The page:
One side of the main plaza in Trier

Porta Nigra -Roman ruin in Trier–built from 186 to 200 AD.

Ruins of Roman baths in Trier.  They were built 300 A.D.

The inscription on this building, loosely translated, reads:  Before Rome, Treir stood 1,300 years in eternal peace.

Cathedral of St. Peter, Church of Our Lady, Trier

As you can see, there are mobs of people outside the cathedral and this is because it contains the relic of the tunic Jesus wore on the day he was crucified.  It is only on display for about a month and it has not been shown since 1996–and only 3 times over the centuries so when it is, it is a major Catholic pilgrimage  site.  So the lines were quite long–we waited till late in the day and only waited 45 minutes.  This tunic was found by  Helena, mother of Constantine, on one of her “relic-collecting” trips.  While it seems unbelievable that she was able to find so many significant relics, still, the fact remains this garment is more than 2,000 years old and interesting in itself because of its history.

Shows variety of architecture in Trier.  I didn’t notice the smudge on my lens till later.

When we returned to our lodgings, there was a big party going on.  It turns out it was a national holiday and folks were out enjoying the sun and at the vineyard drinking wine and chatting.

Our Gasthaus (guest house)

Back of the house–notice old wine press, vineyard above, little church at top of hill. Hedwig and her husband used to make wine but now he has passed away and she sells the use of the vineyards to others.

Our view of the Mosel River valley and vineyards–very pretty, don’t you think?

Chuck and Hedwig’s daughter, Petra, enjoy some wine and good conversation.

Bonnie and new friend, Hedwig.

On Wednesday morning, despite the rain, we took off for Luxembourg city.  It is a pretty but not outstanding, city.  The best thing was that it has a deep ravine in the middle of the city and down there is a lovely park down there.  There was also a very fancy cathedral  with nice stained glass.  We spent the morning walking in the rain and then drove on north.  Perhaps we gave Luxembourg short shrift.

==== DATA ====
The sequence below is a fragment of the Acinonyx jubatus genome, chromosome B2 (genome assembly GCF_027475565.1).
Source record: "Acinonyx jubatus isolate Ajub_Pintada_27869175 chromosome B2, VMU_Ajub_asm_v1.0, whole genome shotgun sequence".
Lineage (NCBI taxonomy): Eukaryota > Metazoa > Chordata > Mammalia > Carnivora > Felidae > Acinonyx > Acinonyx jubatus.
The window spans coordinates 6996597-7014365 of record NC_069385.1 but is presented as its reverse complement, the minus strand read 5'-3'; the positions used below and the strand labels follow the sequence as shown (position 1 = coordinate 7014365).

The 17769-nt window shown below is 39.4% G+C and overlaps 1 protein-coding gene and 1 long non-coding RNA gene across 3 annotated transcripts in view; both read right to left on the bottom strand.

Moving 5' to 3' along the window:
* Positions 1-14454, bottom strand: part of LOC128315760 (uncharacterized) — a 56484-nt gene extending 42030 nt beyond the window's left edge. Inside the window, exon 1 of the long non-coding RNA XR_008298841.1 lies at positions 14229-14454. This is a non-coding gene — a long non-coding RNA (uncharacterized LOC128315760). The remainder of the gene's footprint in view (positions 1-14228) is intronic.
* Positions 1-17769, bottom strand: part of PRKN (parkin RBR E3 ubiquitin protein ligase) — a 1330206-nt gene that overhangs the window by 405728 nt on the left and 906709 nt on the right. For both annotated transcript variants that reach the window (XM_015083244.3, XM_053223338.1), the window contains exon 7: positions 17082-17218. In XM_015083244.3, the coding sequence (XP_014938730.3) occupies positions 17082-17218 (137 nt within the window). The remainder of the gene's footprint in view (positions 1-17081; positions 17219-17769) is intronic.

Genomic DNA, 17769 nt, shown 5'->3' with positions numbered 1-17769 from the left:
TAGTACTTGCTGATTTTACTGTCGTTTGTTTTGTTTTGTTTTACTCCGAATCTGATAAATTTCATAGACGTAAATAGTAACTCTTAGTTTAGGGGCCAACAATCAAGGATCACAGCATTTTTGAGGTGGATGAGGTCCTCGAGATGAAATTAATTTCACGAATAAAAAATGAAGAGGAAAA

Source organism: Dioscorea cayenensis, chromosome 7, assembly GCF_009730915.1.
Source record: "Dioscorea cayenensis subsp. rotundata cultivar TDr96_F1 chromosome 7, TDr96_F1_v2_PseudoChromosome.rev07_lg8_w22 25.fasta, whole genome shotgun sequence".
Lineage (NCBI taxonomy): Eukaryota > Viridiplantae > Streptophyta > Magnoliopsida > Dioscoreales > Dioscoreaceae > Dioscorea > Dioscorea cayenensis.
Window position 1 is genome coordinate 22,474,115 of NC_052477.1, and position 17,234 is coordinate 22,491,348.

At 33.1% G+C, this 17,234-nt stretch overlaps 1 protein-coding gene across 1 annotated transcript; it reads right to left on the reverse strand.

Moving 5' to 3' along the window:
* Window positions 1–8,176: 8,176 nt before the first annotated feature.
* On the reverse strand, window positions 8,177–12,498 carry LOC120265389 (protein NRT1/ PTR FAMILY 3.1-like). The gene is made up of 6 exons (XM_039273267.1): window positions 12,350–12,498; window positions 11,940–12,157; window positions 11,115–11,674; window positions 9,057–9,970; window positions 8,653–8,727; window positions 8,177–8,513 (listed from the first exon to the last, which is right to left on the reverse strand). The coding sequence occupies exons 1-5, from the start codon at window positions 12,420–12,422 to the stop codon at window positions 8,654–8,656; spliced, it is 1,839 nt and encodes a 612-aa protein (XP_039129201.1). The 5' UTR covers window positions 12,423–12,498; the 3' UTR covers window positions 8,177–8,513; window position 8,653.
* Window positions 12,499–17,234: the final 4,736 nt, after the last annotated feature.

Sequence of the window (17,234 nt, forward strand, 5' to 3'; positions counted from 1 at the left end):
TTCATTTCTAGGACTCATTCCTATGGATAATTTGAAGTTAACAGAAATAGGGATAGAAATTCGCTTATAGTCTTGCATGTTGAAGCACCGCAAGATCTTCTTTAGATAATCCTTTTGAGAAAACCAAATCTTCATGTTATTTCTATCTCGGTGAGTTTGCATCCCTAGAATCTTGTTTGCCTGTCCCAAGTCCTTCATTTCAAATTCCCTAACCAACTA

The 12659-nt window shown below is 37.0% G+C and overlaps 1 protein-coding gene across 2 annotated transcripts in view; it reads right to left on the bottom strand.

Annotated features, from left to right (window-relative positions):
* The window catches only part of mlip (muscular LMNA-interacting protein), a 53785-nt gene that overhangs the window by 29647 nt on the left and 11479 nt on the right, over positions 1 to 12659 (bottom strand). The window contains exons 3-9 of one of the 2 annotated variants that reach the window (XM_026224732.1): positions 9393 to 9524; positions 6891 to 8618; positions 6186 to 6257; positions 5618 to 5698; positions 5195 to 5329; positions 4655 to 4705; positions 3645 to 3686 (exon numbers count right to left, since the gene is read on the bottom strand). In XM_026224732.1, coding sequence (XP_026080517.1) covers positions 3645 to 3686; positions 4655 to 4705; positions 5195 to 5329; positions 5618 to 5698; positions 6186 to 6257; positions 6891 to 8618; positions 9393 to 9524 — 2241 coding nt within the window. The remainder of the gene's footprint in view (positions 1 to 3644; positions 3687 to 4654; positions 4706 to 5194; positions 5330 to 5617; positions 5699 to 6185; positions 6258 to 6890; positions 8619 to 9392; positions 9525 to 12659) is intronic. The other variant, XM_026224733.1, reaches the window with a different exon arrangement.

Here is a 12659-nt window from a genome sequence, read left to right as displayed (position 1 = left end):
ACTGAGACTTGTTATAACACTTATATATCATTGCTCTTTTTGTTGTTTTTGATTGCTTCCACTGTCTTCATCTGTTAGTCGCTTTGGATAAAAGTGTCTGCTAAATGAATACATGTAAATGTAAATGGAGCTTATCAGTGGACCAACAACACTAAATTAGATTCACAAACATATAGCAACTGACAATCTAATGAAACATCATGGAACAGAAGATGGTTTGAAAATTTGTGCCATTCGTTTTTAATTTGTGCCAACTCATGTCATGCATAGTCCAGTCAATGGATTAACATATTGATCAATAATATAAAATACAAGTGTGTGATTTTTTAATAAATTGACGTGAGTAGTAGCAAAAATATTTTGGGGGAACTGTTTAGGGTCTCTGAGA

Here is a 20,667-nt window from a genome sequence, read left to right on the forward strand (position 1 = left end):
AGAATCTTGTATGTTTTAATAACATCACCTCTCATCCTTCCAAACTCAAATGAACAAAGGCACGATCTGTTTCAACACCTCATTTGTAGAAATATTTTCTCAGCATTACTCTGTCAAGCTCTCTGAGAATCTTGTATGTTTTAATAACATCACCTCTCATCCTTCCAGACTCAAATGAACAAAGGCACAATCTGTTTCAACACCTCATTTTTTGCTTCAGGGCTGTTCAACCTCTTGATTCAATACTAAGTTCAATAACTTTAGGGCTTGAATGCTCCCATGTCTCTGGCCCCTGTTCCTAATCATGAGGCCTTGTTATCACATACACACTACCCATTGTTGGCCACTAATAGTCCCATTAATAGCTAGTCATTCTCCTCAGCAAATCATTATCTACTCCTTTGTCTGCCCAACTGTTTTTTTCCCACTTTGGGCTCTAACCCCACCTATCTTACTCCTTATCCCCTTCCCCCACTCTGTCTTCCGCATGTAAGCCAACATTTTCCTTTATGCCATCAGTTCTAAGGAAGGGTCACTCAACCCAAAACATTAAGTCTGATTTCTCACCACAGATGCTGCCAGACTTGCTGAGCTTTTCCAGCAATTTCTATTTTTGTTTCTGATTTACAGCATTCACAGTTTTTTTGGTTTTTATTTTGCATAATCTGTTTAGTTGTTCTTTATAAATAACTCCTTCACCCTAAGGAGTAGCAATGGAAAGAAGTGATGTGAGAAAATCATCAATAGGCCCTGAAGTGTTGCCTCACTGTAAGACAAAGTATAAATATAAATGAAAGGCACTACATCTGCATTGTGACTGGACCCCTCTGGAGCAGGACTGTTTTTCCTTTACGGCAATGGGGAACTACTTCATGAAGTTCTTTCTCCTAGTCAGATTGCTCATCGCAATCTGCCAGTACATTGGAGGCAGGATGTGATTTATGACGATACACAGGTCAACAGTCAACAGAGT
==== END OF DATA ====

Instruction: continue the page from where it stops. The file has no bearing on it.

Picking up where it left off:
We drove north to near the  border the for the night and in the morning, drove into Belgium and visited Bastogne.  The museum and tour there were very nicely done.  When John saw the pictures taken there, he noticed that the exhibit of the Christmas dinner scene depicted the actors in the movie Band of Brothers rather than the real participants.

The Barracks at Bastogne

Chuck points out bullet hole that is also seen in the picture.

Hope you can read this document.

Poster depicts MacAuliffe’s response to the Germans

Photos of soldiers who returned to visit Bastogne where they had fought.

They had a good collection of army vehicles from the period and Chuck was thrilled that he was permitted to climb around on them.

We found the whole Bastogne visit very moving.

Afterwards, we drove up to Brussels planning to spend the afternoon there.  However, it was not to be.  We missed a turn and ended up being lost in Brussels for 2 hours (we had no city map) with only one desire–to get out of there.  Finally, we got some good directions from a passer-by and got out south of town–not the direction we wanted.  Because the roads are so poorly signed (most routes have several designations so you never know which road you’re on) we went far to the south in a big loop before heading north toward Bruge.  So sorry there will be no pictures from Brussels.

Enough for now.  I will continue later with Bruge and points north.

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One thought on “Touring – #1

  1. Love your pictures and your touring narrative. Sorry the weather wasn’t more cooperative. You’re real troupers. Thanks for ‘taking us along’.
    Barbara